Microsoft: Windows 8 usage over twice that of Windows 7 beta

The Windows 8 Consumer Preview was released just under two months ago by Microsoft on February 29th, but a new claim by the company says the number of people using the preview version of the OS is already past that of the Windows 7 beta release at the same time period for both versions. In a post on the official Windows 8 Twitter page, Microsoft stated:

Windows 8 consumer preview usage more than twice Windows 7 beta at the same point in time. Millions of people using everyday. #thankyou

Naturally, the post doesn't give any more specifics about exactly how many people are using Windows 8, nor how many downloads Microsoft has recorded for the Consumer Preview version since the February 29th launch. Microsoft did say that the Windows 8 Consumer Preview was downloaded one million times in the first day of its release.

If Microsoft's stats are indeed correct, that would mean that the controversy over Windows 8's Metro interface isn't stopping people from trying it out. The next big hurdle will be if more people will try out the release candidate version of Windows 8. That build, which is rumored to be called the "Release Preview", is expected to be launched this summer, and perhaps as early as the end of May.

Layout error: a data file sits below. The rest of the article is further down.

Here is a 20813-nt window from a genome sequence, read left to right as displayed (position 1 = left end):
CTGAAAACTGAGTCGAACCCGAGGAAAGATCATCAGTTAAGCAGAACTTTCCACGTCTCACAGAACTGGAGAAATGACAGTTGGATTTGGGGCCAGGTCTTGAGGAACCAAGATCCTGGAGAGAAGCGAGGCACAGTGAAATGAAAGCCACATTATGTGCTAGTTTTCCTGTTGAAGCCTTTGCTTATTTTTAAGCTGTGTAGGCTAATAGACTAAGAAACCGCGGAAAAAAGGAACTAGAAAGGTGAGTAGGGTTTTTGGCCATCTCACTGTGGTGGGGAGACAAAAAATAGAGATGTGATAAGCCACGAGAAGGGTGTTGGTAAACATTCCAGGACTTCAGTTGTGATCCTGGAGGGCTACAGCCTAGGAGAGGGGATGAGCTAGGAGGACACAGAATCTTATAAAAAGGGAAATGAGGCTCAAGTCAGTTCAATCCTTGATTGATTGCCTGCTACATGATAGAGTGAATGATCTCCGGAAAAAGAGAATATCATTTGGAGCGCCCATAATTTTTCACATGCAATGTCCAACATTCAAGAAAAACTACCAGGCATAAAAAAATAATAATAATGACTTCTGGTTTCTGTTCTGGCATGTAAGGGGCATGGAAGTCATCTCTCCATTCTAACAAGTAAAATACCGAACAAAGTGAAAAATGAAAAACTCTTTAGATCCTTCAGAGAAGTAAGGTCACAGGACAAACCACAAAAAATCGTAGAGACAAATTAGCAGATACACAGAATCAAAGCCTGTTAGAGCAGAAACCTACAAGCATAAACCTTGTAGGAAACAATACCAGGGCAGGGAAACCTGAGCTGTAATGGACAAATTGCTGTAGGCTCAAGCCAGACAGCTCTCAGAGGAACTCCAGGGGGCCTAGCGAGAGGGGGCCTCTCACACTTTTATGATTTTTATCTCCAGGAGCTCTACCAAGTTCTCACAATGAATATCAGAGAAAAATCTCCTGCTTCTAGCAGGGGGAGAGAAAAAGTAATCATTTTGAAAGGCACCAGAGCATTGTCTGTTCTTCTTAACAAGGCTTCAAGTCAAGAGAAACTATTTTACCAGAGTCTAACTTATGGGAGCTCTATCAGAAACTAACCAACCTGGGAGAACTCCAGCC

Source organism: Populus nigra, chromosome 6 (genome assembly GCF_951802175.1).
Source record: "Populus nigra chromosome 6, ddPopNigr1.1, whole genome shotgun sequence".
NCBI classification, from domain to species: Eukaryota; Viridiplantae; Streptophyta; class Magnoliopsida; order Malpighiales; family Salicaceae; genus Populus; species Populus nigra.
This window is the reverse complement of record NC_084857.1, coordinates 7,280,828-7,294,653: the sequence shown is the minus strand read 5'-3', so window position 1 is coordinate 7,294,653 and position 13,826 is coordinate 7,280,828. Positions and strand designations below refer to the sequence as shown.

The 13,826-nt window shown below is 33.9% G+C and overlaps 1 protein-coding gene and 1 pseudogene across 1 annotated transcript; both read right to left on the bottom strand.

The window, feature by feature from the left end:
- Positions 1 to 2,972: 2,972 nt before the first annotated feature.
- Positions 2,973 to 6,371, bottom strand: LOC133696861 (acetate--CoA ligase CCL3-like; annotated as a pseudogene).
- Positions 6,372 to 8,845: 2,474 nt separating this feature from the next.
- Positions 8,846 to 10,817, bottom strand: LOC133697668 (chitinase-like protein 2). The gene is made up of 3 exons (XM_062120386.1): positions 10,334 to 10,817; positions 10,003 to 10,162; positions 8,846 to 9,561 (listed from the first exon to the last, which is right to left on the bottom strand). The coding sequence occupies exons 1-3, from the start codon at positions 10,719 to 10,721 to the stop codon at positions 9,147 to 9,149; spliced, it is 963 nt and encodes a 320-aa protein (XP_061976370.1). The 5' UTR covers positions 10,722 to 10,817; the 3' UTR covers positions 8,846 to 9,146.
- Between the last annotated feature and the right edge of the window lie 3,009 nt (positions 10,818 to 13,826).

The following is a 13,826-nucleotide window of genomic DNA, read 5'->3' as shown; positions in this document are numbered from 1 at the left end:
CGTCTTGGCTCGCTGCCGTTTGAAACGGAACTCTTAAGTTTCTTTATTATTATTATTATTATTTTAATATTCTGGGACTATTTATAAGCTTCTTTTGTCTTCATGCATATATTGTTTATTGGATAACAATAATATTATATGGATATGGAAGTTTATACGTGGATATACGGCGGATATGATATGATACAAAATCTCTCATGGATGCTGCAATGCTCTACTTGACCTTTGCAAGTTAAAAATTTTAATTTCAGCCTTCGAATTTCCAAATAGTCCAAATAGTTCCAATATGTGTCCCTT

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@PGHammer
Personaly it all boils down to how much work i have to do to customize / streamline my OS on a fresh install so i can have the performance and features i want.
Every version of windows that comes out there is more and more "crap" i have to kill..
I don't think there is any aspect of the windows UI i don't change / hack.
My own re creation of the XP quick launch on win7 is one of my most used and usefull
hacks, i use a hybrid of Explorer Task Bar Pinnings / start menu and a custom quick launch..

I spend probably 50% of my PC time doing tasks to make my computer run faster or more functional and if MS has a higher level of concern for performance i would be happier.. sadly i think the concept takes a back seat to thinking up what YOUR next opinion will be, and if you happen to like what Microsoft TOLD YOU to like then I'm happy for you, to each their own..

I think Norton (cough cough) Microsoft will learn the whole bloat issue
I refuse to use uTorrent v3.xx for the same reasons
Garbage programming from idiots, pumping the same old excuses
Buy a better computer so you can do what you used to do plus some random dumb crap tacked on..
The only major functionality i use that is different from XP to Win 7 is the theme UI
aside from that all i see is massive bloat and an ever increasing catering and pandering to grandma and kids that will love and use what ever MS decides to pump out next..

Windows 8 RTM will require how much work on a fresh install to be similar to 7 ?